FSA and the NRCS, working with the local Soil and Water Conservation Districts (SWCD), urges producers to contact someone at the local USDA service centers to discuss expiring CRP options and to check on eligibility for USDA benefits.

      For more information, call the USDA Service Center in your county, listed under USDA in the Yellow Pages, or access the information on the Texas NRCS website at www.tx.nrcs.usda.gov.


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Domestic Cottonseed Oil Consumption
Expected To Increase Nearly 25 Percent

Friday, July 10, 2009                                 By Shawn Wade

      U.S. production and consumption of cottonseed oil are expected to significantly increase this year, despite fewer cotton acres and a lower supply of cottonseed, says a spokesperson from the cottonseed crushing industry. Cottonseed oil is a versatile, trans-free salad and frying oil for the restaurant and snack food manufacturing industries.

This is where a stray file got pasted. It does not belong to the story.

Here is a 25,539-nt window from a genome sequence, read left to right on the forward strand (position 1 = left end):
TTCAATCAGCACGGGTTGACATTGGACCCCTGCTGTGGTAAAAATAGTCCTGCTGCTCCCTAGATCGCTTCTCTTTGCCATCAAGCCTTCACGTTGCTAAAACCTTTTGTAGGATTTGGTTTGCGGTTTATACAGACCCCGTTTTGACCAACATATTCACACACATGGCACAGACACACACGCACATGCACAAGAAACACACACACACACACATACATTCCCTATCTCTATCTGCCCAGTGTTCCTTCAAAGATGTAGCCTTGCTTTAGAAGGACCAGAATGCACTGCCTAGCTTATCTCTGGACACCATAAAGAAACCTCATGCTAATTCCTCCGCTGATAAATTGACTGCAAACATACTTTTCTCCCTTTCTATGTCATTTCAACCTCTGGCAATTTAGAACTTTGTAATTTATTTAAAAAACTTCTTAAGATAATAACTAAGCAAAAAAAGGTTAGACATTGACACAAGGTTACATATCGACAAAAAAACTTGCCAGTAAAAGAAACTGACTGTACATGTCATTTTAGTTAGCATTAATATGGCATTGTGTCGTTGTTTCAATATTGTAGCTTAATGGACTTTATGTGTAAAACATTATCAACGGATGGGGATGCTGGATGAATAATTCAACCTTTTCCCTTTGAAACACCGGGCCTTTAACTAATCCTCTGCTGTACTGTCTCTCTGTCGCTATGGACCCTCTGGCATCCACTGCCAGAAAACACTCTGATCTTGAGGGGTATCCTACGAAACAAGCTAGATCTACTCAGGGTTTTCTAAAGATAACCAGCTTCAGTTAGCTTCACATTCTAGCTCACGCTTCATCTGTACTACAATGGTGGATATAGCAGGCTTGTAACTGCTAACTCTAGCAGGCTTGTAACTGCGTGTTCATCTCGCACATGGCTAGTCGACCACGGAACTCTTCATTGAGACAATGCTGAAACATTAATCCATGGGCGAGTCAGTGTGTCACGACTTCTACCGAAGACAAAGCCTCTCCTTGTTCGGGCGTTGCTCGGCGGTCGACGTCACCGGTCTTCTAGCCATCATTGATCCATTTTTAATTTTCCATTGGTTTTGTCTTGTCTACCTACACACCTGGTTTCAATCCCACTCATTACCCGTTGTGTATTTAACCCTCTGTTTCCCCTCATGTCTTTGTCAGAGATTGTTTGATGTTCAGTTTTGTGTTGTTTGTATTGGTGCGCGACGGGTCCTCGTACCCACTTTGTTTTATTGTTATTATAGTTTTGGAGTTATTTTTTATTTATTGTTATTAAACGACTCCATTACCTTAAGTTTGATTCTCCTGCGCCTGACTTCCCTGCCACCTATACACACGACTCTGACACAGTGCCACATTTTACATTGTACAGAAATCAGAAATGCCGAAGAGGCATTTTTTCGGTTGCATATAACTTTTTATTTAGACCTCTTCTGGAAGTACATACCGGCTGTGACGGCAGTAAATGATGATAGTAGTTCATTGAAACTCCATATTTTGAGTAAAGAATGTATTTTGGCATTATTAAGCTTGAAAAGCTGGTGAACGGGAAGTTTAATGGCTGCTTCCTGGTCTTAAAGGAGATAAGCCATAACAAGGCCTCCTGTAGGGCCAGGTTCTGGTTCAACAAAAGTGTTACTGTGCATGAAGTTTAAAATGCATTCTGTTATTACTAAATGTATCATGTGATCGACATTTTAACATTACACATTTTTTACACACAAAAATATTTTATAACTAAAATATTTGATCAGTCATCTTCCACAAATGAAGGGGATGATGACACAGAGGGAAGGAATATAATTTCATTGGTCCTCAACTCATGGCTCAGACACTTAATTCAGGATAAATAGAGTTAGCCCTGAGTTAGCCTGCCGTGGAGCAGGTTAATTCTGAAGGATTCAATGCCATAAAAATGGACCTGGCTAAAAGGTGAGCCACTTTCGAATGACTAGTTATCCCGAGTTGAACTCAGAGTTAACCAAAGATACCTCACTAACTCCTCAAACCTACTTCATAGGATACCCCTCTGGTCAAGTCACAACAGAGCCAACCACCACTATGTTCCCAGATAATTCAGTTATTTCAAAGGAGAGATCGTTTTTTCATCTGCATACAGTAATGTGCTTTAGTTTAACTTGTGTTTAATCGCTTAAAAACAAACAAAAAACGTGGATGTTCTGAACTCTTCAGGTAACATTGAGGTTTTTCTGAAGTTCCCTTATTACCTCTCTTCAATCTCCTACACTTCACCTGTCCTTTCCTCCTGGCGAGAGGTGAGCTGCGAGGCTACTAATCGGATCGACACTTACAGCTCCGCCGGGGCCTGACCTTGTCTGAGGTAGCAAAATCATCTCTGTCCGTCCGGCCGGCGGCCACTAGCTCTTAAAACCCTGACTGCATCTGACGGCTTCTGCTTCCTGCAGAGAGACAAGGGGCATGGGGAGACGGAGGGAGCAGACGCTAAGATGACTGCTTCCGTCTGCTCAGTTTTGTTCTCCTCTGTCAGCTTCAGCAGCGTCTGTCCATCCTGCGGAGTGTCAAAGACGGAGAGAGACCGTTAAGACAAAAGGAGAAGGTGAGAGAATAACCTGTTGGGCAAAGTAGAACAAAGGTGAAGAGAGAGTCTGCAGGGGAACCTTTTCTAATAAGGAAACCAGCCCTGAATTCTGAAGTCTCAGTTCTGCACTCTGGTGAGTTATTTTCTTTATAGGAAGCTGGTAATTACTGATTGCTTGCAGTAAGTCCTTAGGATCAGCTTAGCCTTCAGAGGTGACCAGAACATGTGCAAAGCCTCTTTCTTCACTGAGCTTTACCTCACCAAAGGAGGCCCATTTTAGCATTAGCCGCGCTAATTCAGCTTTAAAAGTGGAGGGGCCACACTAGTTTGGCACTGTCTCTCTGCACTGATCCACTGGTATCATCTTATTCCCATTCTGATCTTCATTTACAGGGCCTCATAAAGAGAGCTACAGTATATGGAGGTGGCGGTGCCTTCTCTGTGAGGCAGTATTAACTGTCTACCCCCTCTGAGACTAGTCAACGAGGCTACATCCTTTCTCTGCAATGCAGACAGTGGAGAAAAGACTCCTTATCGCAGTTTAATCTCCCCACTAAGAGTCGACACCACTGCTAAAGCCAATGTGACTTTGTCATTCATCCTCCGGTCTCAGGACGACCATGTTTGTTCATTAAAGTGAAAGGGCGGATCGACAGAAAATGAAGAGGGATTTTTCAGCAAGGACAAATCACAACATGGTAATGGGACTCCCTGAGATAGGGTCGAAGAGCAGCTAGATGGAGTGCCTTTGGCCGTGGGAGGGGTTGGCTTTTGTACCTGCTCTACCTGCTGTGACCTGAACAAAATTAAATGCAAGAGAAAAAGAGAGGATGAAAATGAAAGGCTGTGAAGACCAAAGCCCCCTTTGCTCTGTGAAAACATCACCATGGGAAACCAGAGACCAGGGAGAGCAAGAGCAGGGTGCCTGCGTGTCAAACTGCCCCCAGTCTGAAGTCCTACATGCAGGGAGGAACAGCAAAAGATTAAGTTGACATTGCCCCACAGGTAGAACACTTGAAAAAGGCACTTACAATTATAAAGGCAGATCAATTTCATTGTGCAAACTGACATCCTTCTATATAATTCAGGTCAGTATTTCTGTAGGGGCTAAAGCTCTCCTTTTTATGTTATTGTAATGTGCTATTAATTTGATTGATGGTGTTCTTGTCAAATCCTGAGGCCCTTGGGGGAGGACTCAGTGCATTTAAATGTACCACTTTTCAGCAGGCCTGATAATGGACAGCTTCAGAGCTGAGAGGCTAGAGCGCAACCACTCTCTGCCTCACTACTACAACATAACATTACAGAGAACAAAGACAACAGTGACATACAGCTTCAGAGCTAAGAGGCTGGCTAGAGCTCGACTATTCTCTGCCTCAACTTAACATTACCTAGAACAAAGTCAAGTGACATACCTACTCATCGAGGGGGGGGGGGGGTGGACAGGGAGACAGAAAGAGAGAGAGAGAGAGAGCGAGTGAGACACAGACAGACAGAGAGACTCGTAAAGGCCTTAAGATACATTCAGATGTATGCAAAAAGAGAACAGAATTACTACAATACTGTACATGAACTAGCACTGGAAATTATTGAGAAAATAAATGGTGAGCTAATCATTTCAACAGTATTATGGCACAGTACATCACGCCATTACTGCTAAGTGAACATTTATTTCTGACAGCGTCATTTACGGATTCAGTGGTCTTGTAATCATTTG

"Crushers are expected to produce 845 million pounds of oil in 2009-10, up from 730 million pounds in 2008-09 according to USDA analysts," says Ben Morgan, executive director of the National Cottonseed Products Association (NCPA), Cordova, Tenn. "Additionally, domestic consumption is expected to reach 700 million pounds, a 25 percent increase from one year ago."